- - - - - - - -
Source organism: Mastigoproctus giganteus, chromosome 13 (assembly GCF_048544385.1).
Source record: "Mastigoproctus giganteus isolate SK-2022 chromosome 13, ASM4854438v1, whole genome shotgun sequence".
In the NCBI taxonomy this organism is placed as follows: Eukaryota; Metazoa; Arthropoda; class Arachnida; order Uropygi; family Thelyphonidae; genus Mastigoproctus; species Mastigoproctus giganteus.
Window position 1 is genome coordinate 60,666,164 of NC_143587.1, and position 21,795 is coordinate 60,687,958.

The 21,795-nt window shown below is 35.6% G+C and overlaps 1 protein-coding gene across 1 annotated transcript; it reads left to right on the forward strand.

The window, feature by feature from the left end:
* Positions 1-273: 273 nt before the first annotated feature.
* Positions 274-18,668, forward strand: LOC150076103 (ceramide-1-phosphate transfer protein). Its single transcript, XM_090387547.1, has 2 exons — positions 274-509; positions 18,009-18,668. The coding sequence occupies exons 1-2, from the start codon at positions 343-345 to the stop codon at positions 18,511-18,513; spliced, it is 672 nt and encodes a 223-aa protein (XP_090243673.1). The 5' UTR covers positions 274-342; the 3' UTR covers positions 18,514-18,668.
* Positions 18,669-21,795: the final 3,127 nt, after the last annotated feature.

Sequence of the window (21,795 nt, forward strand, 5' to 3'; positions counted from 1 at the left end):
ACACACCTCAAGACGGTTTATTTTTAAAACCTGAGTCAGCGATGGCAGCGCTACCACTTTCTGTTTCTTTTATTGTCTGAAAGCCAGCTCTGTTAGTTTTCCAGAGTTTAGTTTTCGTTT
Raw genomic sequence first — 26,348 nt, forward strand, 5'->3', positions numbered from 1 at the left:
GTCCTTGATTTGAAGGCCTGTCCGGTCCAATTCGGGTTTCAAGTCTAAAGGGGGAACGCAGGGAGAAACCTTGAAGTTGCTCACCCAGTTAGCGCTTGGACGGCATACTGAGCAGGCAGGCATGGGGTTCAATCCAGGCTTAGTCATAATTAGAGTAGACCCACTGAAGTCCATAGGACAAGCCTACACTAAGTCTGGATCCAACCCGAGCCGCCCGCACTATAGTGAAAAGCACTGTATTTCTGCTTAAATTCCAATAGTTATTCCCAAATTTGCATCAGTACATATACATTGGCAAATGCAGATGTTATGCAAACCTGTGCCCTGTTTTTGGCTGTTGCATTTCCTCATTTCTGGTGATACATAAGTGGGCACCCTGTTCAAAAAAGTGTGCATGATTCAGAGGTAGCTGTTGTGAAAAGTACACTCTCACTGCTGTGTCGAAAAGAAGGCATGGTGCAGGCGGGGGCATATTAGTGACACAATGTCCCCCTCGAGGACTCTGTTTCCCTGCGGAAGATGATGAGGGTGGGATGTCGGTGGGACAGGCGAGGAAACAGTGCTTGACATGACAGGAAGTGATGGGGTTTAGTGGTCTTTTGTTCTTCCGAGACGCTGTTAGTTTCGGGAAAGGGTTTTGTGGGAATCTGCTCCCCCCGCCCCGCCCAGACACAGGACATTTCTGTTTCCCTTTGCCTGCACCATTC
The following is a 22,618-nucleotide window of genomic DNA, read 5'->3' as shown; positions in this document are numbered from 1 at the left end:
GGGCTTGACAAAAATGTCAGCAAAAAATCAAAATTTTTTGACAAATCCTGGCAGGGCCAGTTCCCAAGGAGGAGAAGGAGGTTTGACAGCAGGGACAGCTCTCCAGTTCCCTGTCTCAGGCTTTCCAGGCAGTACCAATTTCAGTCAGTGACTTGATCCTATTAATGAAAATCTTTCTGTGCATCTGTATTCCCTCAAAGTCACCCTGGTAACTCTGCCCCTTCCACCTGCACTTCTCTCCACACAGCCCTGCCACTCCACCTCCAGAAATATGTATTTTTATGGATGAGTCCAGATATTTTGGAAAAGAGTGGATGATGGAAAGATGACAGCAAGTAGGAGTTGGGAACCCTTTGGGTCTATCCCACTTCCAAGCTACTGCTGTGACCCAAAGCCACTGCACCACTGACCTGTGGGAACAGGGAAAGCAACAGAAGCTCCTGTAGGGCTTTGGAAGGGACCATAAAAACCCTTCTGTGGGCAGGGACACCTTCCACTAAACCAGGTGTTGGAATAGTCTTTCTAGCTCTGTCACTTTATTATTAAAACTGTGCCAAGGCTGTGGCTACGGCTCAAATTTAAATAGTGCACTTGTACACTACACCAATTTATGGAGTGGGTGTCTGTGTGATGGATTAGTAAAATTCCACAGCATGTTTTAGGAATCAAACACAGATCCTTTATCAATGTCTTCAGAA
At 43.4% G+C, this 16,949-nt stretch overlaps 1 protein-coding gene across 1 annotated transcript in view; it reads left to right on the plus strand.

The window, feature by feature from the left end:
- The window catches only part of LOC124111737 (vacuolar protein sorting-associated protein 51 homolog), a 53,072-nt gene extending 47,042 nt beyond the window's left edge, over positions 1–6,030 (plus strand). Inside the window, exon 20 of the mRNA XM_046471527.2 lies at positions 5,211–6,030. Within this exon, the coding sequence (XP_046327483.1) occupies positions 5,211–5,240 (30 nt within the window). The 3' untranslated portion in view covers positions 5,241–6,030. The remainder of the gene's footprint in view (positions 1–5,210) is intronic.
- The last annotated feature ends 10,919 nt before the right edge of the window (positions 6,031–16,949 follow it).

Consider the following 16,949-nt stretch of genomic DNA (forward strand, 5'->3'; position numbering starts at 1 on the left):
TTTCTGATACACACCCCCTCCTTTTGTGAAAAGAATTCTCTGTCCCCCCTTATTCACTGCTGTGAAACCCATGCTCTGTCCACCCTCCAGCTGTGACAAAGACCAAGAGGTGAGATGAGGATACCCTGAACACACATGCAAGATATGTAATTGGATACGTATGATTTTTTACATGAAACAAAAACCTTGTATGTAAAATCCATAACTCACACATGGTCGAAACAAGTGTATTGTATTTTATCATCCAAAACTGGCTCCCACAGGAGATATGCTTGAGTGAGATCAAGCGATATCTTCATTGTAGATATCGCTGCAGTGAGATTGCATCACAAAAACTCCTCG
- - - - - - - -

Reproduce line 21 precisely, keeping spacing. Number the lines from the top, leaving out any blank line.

TTTCTGATACACACCCCCTCCTTTTGTGAAAAGAATTCTCTGTCCCCCCTTATTCACTGCTGTGAAACCCATGCTCTGTCCACCCTCCAGCTGTGACAAAGACCAAGAGGTGAGATGAGGATACCCTGAACACACATGCAAGATATGTAATTGGATACGTATGATTTTTTACATGAAACAAAAACCTTGTATGTAAAATCCATAACTCACACATGGTCGAAACAAGTGTATTGTATTTTATCATCCAAAACTGGCTCCCACAGGAGATATGCTTGAGTGAGATCAAGCGATATCTTCATTGTAGATATCGCTGCAGTGAGATTGCATCACAAAAACTCCTCG